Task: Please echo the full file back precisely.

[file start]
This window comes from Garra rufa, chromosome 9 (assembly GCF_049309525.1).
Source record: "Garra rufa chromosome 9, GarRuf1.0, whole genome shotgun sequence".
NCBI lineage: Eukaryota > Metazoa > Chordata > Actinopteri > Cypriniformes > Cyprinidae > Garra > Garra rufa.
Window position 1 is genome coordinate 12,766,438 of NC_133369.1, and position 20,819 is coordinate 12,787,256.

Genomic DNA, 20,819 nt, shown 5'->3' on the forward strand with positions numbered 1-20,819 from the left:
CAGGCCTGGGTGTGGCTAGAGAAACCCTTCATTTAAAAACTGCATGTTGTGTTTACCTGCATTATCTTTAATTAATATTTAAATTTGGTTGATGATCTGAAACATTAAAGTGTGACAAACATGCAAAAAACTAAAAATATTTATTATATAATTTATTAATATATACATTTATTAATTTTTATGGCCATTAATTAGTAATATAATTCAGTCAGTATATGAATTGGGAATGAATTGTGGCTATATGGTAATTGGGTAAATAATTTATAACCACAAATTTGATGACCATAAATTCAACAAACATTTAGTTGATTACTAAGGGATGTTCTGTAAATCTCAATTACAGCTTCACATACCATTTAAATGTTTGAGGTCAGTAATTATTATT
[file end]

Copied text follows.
This window comes from Garra rufa, chromosome 9 (assembly GCF_049309525.1).
Source record: "Garra rufa chromosome 9, GarRuf1.0, whole genome shotgun sequence".
NCBI lineage: Eukaryota > Metazoa > Chordata > Actinopteri > Cypriniformes > Cyprinidae > Garra > Garra rufa.
Window position 1 is genome coordinate 12,766,438 of NC_133369.1, and position 20,819 is coordinate 12,787,256.

Genomic DNA, 20,819 nt, shown 5'->3' on the forward strand with positions numbered 1-20,819 from the left:
CAGGCCTGGGTGTGGCTAGAGAAACCCTTCATTTAAAAACTGCATGTTGTGTTTACCTGCATTATCTTTAATTAATATTTAAATTTGGTTGATGATCTGAAACATTAAAGTGTGACAAACATGCAAAAAACTAAAAATATTTATTATATAATTTATTAATATATACATTTATTAATTTTTATGGCCATTAATTAGTAATATAATTCAGTCAGTATATGAATTGGGAATGAATTGTGGCTATATGGTAATTGGGTAAATAATTTATAACCACAAATTTGATGACCATAAATTCAACAAACATTTAGTTGATTACTAAGGGATGTTCTGTAAATCTCAATTACAGCTTCACATACCATTTAAATGTTTGAGGTCAGTAATTATTATT